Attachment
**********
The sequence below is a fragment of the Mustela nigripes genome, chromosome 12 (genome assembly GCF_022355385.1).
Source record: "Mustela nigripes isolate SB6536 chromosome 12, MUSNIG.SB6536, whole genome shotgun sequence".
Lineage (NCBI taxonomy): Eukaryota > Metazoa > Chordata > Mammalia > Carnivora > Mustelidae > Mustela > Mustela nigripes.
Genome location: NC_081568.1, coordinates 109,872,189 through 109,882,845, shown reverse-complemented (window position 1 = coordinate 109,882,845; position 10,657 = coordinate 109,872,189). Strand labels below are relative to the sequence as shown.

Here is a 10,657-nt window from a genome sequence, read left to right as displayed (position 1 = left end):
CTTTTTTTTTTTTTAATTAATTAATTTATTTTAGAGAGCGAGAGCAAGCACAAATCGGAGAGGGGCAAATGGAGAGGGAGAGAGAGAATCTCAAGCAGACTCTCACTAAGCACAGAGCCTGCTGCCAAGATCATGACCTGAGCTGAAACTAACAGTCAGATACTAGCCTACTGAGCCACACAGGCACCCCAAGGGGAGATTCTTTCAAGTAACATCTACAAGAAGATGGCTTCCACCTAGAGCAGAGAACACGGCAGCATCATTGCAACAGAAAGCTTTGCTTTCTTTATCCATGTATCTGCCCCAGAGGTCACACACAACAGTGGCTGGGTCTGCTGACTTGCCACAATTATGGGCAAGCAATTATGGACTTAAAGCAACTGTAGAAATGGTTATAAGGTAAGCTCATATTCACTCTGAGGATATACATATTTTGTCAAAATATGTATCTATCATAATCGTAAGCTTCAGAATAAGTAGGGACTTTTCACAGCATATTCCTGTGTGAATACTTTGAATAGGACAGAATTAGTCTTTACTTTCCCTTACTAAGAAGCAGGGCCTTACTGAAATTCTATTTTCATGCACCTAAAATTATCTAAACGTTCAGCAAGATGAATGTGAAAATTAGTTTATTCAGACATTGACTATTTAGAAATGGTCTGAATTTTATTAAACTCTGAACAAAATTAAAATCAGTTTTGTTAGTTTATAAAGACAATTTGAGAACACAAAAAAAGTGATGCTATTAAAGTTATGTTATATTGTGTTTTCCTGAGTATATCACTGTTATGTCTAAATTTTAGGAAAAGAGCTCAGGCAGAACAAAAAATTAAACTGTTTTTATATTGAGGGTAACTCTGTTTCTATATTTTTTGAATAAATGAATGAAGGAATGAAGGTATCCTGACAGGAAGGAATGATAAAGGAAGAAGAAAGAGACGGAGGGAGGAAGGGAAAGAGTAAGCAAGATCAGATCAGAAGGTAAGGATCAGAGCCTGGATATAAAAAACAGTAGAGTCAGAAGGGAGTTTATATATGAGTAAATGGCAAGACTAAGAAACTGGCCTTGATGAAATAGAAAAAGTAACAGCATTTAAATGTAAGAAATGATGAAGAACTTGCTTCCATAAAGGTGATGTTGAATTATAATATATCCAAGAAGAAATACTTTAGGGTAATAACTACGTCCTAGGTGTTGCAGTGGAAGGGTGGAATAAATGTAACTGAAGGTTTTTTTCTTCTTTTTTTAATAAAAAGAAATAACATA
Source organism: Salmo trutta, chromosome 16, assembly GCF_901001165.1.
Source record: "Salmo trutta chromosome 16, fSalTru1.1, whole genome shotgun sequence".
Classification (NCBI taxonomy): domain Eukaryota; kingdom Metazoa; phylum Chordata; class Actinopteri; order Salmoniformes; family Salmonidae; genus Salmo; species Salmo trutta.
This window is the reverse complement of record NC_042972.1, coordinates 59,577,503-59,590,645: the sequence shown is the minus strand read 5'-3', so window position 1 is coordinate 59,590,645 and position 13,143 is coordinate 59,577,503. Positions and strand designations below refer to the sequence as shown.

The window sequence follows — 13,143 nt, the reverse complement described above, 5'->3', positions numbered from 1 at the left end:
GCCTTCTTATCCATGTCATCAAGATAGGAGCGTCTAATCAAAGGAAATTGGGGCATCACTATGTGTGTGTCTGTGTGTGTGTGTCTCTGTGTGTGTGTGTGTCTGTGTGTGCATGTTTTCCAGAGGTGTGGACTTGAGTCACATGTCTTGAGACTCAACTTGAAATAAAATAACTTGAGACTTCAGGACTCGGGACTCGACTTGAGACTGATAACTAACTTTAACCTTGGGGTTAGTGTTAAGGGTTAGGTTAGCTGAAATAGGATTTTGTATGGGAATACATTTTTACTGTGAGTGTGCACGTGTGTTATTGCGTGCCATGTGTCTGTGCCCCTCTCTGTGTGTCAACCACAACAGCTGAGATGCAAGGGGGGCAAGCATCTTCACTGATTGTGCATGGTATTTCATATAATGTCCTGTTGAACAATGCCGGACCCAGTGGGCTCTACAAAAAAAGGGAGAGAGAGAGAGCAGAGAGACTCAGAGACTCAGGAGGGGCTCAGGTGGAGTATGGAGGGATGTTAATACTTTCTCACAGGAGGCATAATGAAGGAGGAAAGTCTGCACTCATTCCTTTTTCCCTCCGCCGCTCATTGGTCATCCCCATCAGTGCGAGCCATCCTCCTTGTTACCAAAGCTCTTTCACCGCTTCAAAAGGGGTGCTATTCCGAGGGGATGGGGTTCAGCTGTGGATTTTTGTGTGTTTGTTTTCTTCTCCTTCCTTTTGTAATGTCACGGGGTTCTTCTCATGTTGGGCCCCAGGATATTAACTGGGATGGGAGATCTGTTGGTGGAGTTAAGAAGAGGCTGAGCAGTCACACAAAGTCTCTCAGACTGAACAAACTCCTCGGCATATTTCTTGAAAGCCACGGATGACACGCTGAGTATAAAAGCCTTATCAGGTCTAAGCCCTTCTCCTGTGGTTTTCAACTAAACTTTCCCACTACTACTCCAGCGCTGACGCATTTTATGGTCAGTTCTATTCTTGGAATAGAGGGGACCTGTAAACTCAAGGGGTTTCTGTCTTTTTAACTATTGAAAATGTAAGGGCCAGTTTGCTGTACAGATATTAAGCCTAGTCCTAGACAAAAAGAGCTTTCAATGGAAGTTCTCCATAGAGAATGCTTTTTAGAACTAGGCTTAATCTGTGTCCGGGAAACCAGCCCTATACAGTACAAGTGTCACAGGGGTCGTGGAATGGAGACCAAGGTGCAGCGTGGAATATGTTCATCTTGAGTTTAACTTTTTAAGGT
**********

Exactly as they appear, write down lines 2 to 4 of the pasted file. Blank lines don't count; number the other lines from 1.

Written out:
Source record: "Mustela nigripes isolate SB6536 chromosome 12, MUSNIG.SB6536, whole genome shotgun sequence".
Lineage (NCBI taxonomy): Eukaryota > Metazoa > Chordata > Mammalia > Carnivora > Mustelidae > Mustela > Mustela nigripes.
Genome location: NC_081568.1, coordinates 109,872,189 through 109,882,845, shown reverse-complemented (window position 1 = coordinate 109,882,845; position 10,657 = coordinate 109,872,189). Strand labels below are relative to the sequence as shown.